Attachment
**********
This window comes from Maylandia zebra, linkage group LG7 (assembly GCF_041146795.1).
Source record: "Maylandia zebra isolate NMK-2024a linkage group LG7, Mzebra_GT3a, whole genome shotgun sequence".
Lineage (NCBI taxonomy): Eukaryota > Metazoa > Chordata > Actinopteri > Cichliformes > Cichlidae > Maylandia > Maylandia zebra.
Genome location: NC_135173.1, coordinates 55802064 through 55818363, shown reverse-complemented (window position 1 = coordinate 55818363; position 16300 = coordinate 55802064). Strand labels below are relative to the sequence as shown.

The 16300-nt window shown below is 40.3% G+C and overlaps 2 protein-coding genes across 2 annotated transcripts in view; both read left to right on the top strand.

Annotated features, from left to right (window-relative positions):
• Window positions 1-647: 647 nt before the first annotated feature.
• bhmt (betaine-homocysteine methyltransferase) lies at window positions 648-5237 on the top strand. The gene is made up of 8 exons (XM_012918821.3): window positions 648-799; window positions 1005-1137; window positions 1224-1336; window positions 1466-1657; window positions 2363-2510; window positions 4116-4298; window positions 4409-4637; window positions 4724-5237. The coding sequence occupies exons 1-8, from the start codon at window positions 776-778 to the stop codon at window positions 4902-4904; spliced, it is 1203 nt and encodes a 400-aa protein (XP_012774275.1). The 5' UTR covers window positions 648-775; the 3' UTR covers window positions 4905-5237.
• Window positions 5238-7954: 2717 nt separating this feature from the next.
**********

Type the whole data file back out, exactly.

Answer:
This window comes from Maylandia zebra, linkage group LG7 (assembly GCF_041146795.1).
Source record: "Maylandia zebra isolate NMK-2024a linkage group LG7, Mzebra_GT3a, whole genome shotgun sequence".
Lineage (NCBI taxonomy): Eukaryota > Metazoa > Chordata > Actinopteri > Cichliformes > Cichlidae > Maylandia > Maylandia zebra.
Genome location: NC_135173.1, coordinates 55802064 through 55818363, shown reverse-complemented (window position 1 = coordinate 55818363; position 16300 = coordinate 55802064). Strand labels below are relative to the sequence as shown.

The 16300-nt window shown below is 40.3% G+C and overlaps 2 protein-coding genes across 2 annotated transcripts in view; both read left to right on the top strand.

Annotated features, from left to right (window-relative positions):
• Window positions 1-647: 647 nt before the first annotated feature.
• bhmt (betaine-homocysteine methyltransferase) lies at window positions 648-5237 on the top strand. The gene is made up of 8 exons (XM_012918821.3): window positions 648-799; window positions 1005-1137; window positions 1224-1336; window positions 1466-1657; window positions 2363-2510; window positions 4116-4298; window positions 4409-4637; window positions 4724-5237. The coding sequence occupies exons 1-8, from the start codon at window positions 776-778 to the stop codon at window positions 4902-4904; spliced, it is 1203 nt and encodes a 400-aa protein (XP_012774275.1). The 5' UTR covers window positions 648-775; the 3' UTR covers window positions 4905-5237.
• Window positions 5238-7954: 2717 nt separating this feature from the next.